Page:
Social Behaviour and ‘Agonistic Buffering’ in the Wild Barbary Macaque Macaca sylvana L.Deag J.M. · Crook J.H.
Department of Psychology, University of Bristol, Bristol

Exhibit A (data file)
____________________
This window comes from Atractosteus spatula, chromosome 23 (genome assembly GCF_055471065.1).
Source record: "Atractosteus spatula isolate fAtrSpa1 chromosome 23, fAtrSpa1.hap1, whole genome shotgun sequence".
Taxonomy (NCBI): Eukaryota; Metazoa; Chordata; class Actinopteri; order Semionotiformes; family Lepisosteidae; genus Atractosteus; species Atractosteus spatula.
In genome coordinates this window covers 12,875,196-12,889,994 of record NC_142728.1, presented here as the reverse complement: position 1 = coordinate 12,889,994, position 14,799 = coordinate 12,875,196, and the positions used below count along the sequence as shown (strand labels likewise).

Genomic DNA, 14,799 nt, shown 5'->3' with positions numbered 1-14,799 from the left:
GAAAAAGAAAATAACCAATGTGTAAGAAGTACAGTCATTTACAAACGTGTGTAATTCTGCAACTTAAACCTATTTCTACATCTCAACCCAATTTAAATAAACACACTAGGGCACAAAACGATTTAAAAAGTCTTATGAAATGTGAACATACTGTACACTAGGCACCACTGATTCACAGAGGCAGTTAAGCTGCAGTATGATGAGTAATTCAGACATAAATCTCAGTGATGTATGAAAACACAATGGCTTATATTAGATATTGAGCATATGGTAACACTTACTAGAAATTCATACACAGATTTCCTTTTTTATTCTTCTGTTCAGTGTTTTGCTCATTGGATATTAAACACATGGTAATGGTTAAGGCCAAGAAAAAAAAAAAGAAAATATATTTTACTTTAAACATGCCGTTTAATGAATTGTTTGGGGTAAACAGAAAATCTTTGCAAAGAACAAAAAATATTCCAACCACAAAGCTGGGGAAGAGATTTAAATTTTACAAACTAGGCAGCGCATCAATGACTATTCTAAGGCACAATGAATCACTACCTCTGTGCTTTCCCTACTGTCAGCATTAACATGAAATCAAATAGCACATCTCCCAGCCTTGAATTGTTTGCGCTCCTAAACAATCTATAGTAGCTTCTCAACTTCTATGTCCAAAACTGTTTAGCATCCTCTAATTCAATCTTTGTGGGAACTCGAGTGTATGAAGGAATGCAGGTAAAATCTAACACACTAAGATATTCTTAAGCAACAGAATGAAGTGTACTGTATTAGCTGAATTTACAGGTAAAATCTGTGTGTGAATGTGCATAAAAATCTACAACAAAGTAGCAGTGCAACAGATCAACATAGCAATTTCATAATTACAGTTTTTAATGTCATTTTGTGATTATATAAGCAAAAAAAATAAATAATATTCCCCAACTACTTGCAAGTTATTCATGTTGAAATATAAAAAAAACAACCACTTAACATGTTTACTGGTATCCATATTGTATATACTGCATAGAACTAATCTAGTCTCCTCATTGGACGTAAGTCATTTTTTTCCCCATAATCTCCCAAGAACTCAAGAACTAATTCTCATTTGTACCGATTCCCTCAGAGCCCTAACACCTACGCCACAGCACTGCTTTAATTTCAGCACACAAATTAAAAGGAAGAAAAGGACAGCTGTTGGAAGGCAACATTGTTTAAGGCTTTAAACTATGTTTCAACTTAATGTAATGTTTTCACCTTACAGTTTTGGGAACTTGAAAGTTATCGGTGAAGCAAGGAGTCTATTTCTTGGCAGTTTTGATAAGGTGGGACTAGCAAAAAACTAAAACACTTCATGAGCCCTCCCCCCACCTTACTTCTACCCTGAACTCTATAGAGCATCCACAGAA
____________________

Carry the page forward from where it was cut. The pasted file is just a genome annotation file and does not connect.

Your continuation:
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In the Middle Atlas of Morocco Macaca sylvana live in multimale groups of 12 to 30 individuals. With extensive home range overlap intergroup encounters are frequent, usually peaceful and variable in nature. The social interactions of babies are described and particular attention is paid to male care of babies and male-male encounters in which one male appears to use a baby to regulate his behaviour with another. This type of interaction is called ‘agonistic buffering’. The terminology used to describe male-baby (or infant) interactions and the possible significance of agonistic buffering, in this and other non-human primates, are discussed.
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